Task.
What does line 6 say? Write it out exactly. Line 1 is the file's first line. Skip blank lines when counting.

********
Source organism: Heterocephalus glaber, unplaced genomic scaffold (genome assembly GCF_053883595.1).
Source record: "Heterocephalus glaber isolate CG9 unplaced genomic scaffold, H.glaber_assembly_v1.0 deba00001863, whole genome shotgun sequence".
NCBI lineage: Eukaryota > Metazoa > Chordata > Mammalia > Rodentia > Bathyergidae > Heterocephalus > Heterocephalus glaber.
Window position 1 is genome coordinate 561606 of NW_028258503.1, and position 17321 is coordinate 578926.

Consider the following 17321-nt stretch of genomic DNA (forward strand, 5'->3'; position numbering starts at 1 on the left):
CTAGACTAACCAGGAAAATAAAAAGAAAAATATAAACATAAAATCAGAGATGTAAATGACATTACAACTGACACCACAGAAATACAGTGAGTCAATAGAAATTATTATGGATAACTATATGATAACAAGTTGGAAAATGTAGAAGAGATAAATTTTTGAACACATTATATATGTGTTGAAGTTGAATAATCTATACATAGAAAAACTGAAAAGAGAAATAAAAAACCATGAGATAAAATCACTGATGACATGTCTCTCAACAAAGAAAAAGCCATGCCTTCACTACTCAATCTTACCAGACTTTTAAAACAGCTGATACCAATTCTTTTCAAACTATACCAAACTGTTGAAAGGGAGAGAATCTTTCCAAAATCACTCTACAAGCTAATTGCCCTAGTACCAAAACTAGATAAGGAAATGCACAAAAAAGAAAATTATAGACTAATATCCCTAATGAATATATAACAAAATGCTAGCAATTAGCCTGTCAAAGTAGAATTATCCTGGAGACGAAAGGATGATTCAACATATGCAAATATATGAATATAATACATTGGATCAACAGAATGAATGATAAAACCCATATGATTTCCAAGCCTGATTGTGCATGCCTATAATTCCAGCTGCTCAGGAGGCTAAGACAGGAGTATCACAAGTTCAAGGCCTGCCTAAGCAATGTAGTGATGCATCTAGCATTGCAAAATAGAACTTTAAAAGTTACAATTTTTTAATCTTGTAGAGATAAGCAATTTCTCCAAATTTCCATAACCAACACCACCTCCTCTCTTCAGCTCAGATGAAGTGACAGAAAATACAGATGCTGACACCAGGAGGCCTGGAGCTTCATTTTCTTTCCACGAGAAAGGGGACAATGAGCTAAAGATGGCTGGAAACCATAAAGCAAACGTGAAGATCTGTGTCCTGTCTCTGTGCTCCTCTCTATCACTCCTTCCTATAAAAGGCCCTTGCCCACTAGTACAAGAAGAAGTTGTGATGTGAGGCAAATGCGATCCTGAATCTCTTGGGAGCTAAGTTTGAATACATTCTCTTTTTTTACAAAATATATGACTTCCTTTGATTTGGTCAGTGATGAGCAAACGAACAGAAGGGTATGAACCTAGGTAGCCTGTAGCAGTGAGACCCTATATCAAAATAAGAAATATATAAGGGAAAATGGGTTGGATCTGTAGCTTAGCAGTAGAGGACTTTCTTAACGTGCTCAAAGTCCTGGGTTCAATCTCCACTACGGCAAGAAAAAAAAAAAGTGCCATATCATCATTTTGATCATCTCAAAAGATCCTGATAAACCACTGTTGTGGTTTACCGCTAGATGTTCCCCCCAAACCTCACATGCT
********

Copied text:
CTAGACTAACCAGGAAAATAAAAAGAAAAATATAAACATAAAATCAGAGATGTAAATGACATTACAACTGACACCACAGAAATACAGTGAGTCAATAGAAATTATTATGGATAACTATATGATAACAAGTTGGAAAATGTAGAAGAGATAAATTTTTGAACACATTATATATGTGTTGAAGTTGAATAATCTATACATAGAAAAACTGAAAAGAGAAATAAAAAACCATGAGATAAAATCACTGATGACATGTCTCTCAACAAAGAAAAAGCCATGCCTTCACTACTCAATCTTACCAGACTTTTAAAACAGCTGATACCAATTCTTTTCAAACTATACCAAACTGTTGAAAGGGAGAGAATCTTTCCAAAATCACTCTACAAGCTAATTGCCCTAGTACCAAAACTAGATAAGGAAATGCACAAAAAAGAAAATTATAGACTAATATCCCTAATGAATATATAACAAAATGCTAGCAATTAGCCTGTCAAAGTAGAATTATCCTGGAGACGAAAGGATGATTCAACATATGCAAATATATGAATATAATACATTGGATCAACAGAATGAATGATAAAACCCATATGATTTCCAAGCCTGATTGTGCATGCCTATAATTCCAGCTGCTCAGGAGGCTAAGACAGGAGTATCACAAGTTCAAGGCCTGCCTAAGCAATGTAGTGATGCATCTAGCATTGCAAAATAGAACTTTAAAAGTTACAATTTTTTAATCTTGTAGAGATAAGCAATTTCTCCAAATTTCCATAACCAACACCACCTCCTCTCTTCAGCTCAGATGAAGTGACAGAAAATACAGATGCTGACACCAGGAGGCCTGGAGCTTCATTTTCTTTCCACGAGAAAGGGGACAATGAGCTAAAGATGGCTGGAAACCATAAAGCAAACGTGAAGATCTGTGTCCTGTCTCTGTGCTCCTCTCTATCACTCCTTCCTATAAAAGGCCCTTGCCCACTAGTACAAGAAGAAGTTGTGATGTGAGGCAAATGCGATCCTGAATCTCTTGGGAGCTAAGTTTGAATACATTCTCTTTTTTTACAAAATATATGACTTCCTTTGATTTGGTCAGTGATGAGCAAACGAACAGAAGGGTATGAACCTAGGTAGCCTGTAGCAGTGAGACCCTATATCAAAATAAGAAATATATAAGGGAAAATGGGTTGGATCTGTAGCTTAGCAGTAGAGGACTTTCTTAACGTGCTCAAAGTCCTGGGTTCAATCTCCACTACGGCAAGAAAAAAAAAAAGTGCCATATCATCATTTTGATCATCTCAAAAGATCCTGATAAACCACTGTTGTGGTTTACCGCTAGATGTTCCCCCCAAACCTCACATGCT